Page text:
Researchers created a highly anthropomorphic prosthetic hand

Researchers created a highly anthropomorphic prosthetic hand
A robotic hand that closely mimics the important biomechanics of the human hand

Researchers at the University of Washington have created a prosthetic hand that accurately mimics human manual dexterity, therefore perfectly suits as a robotic human limb. Scientists Zhe Xu and Emanuel Todorov 3D-printed polymeric bones by creating the mechanism of scanning a real human hand. The hand’s bones are moving by ligaments made from a strong plastic fiber, and a few motors control the movements of the tendons. This highly anthropomorphic robotic hand is controlled by a high-tech glove with built-in motion sensors. The total weight of the biomimetic robotic hand is less than 1 kg (942 grams) including the actuation system. Its proportions and movements are so accurate and that Zhe Xu and Emanuel Todorov believe that in the future amputees will receive a completely new prosthesis with the functionality of a real human hand! Besides the obvious application in telemanipulation in which human operator can directly transfer his/her own dexterity to the robotic hand, it could also help medical and biology research in terms of physically preserving personal biomechanical data and serving as the 3D scaffolds for limb regeneration research.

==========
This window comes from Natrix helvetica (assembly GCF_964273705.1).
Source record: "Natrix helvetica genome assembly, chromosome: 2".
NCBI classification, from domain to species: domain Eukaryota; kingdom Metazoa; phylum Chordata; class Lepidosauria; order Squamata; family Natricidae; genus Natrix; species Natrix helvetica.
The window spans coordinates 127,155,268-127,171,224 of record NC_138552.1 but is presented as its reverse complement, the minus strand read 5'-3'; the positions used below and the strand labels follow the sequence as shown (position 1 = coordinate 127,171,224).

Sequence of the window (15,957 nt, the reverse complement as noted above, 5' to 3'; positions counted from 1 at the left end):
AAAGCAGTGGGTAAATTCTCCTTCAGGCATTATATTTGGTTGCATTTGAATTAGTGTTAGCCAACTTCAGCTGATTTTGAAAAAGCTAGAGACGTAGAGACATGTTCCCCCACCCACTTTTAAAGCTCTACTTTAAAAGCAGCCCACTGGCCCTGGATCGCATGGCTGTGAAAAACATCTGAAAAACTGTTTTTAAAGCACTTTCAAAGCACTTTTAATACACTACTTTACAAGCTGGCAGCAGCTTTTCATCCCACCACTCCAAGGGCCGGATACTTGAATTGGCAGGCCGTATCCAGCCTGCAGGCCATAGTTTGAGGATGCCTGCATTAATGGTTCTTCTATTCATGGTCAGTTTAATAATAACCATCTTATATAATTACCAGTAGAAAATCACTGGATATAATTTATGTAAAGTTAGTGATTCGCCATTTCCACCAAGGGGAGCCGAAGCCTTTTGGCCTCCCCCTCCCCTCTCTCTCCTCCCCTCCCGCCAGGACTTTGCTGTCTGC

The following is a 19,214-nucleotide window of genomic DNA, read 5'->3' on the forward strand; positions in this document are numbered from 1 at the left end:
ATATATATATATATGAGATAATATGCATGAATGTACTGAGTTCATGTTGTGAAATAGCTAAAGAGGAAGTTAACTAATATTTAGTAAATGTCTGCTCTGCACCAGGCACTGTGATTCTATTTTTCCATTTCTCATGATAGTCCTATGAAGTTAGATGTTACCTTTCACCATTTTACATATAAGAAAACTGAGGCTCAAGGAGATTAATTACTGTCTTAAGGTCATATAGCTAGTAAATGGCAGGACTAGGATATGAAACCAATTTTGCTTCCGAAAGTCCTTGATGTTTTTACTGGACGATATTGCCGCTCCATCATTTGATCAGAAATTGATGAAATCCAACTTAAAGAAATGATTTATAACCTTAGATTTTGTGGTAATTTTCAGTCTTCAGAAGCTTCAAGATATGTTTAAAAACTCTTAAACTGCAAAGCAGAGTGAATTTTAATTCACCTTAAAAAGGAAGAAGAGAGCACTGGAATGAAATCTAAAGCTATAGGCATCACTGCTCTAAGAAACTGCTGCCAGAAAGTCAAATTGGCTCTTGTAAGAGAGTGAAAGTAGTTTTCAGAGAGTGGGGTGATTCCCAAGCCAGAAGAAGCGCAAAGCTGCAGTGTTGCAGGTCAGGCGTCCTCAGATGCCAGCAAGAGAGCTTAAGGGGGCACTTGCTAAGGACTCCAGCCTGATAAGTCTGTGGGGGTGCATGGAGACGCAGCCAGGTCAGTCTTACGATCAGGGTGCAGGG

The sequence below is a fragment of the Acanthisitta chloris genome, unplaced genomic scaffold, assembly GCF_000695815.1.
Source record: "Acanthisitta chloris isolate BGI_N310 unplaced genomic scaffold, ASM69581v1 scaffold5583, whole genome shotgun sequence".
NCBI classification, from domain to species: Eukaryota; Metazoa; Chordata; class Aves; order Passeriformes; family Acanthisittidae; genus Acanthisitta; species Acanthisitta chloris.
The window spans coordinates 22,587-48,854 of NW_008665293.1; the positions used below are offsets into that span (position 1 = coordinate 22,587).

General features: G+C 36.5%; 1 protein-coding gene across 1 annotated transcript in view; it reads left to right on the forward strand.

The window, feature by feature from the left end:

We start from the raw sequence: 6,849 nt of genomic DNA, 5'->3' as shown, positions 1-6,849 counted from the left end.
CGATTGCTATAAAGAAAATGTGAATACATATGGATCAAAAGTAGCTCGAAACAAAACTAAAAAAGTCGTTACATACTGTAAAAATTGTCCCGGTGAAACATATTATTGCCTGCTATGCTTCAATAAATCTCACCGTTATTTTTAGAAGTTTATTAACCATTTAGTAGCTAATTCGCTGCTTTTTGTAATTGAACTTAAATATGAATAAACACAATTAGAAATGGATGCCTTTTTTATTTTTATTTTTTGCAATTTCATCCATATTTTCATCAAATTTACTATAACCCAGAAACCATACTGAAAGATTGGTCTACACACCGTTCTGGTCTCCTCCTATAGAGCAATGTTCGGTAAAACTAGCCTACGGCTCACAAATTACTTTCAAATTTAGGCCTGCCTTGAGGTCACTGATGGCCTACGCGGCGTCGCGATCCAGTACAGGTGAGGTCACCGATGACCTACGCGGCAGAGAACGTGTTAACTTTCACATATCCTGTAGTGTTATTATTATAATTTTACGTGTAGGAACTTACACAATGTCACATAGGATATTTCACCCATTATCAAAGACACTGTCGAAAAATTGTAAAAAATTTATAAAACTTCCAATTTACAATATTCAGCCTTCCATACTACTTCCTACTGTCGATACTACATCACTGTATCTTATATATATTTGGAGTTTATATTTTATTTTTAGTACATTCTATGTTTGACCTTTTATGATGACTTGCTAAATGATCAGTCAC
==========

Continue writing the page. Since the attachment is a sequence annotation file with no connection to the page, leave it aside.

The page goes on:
A highly Biomimetic Anthropomorphic Robotic Hand

Scientists have designed and prototyped a highly biomimetic anthropomorphic robotic hand that closely mimics the important biomechanics of the human hand with artificial joints and ligaments. During this process, they first identified two crucial constraints that have been limiting the development of anthropomorphic robotic hands: the lack of properly translated engineering knowledge of the human hand and the restrictions caused by conventional mechanical joints. And then scientists reinterpreted and detailed the ways to replicate important biomechanical advantages of the human hand with the language and methods that roboticists can easily understand.

Zhe Xu and Emanuel Todorov experimentally demonstrated that their proposed robotic hand design has good repeatability in finger motions and can be teleoperated to grasp and manipulate a wide selection of daily objects within the fingertip workspaces under current design. In future work, scientists are planning to incorporate biomimetic wrist design and already-developed fingertip sensors into robotic hand so that they can further improve its telemanipulation performance.

A highly anthropomorphic prosthetic hand

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